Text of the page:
This code is intended to complement Australia’s existing tax transparency measures and is designed to encourage greater transparency within the corporate sector, particularly by multinationals, and to enhance the community’s understanding of the corporate sector’s compliance with Australia’s tax laws.
The Tax Act is one of the most – if not the most – complex pieces of regulation governing the way a company does business. As a result, it is not well understood in the general community.
In recent months we have seen increasing examples of people who are prepared to exploit this lack of understanding by attacking major companies, including ExxonMobil, in order to further their own agendas.
“The reality is any company that cheats on its tax does not stay in business for long,” said ExxonMobil Australia Chairman Richard Owen.
“Shades of dishonesty simply invite demoralising and reprehensible judgments that ultimately destroy reputations.
“The ExxonMobil Australia group has been operating successfully in this country since 1895. We have always considered our ethical reputation for scrupulous dealing is itself a priceless corporate asset.”
Richard said that the ATO’s TTC initiative provided an excellent avenue towards countering the destructive, misleading information on company taxation being increasingly peddled by unscrupulous advocates.
“ExxonMobil strongly supports transparency initiatives that improve governance and revenue accountability,” he said.
“Good governance is essential for creating an economic climate conducive to large-scale, longterm investments.
“We need these on-going investments to ensure the long-term viability of our business and our ability to generate the economic development of the communities where we operate.”
“We are a substantial investor in the Australian economy and a major contributor to the wealth of the nation,” said Richard. “Taxation can have significant implications as we compete globally for investment capital. So it is important to ensure we get our taxation right.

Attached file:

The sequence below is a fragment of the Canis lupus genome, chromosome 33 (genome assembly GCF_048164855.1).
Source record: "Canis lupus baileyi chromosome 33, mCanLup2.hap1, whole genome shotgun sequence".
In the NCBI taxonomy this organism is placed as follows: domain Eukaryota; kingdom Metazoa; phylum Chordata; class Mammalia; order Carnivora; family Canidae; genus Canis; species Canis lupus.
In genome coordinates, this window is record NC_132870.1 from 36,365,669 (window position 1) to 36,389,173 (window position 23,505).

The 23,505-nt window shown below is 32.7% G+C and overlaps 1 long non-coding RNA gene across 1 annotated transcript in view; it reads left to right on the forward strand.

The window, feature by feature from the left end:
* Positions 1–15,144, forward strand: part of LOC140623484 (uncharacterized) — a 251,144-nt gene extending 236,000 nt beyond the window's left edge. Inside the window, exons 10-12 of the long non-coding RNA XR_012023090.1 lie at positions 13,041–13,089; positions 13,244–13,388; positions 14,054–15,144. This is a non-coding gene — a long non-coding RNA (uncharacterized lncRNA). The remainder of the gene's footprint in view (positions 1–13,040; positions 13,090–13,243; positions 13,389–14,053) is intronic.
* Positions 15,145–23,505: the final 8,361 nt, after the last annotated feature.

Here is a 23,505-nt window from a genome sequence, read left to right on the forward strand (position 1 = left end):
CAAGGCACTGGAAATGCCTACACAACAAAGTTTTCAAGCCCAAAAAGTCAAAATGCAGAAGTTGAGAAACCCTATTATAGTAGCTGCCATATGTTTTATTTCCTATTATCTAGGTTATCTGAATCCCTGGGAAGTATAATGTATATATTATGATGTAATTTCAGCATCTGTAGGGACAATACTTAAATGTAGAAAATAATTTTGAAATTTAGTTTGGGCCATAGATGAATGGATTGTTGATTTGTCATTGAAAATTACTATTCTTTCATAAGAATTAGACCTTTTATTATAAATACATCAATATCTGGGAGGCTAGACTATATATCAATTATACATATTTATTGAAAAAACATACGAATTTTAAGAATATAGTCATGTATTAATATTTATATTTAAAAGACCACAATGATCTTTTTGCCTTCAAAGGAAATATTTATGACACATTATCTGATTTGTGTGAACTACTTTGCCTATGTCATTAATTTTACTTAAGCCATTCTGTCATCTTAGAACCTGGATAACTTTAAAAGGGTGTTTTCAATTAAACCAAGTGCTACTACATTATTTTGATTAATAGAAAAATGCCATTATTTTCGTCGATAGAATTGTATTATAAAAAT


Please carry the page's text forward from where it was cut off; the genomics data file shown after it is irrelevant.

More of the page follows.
“As parts of the Tax Act are open to a range of interpretations, the process often requires detailed consultations and negotiations with tax authorities.
“The outcome of tax interpretations can have significant impacts on our business and can sometimes determine the viability of major project proposals.”
Since the Petroleum Resource Rent Tax (PRRT) was introduced in 1990, ExxonMobil Australia has paid more than $12 billion in PRRT alone.
This is on average more than $450 million paid to the Federal Government each year for nearly a quarter of a century. When combined with company income tax this has equated to an effective tax rate of over 50 per cent on ExxonMobil Australia group of companies profits over the past decade.
The company currently has investments of more than $20 billion, most of which have been invested over the past five years. These include Victoria’s Kipper Tuna Turrum Project, the largest ever single investment in Australia’s domestic gas market, and the giant Gorgon Project off Western Australia.
While these multi-billion-dollar projects were under construction, the company was in a corporate income tax loss position. Now that they have been completed and are producing gas, the amount of tax paid by ExxonMobil Australia is anticipated to increase significantly.
According to analysis by ACIL Allen, ExxonMobil’s current investment in Gorgon alone will deliver about $15 billion in federal taxation out to 2040. For more information on the company’s tax, go to ExxonMobil Australia tax facts.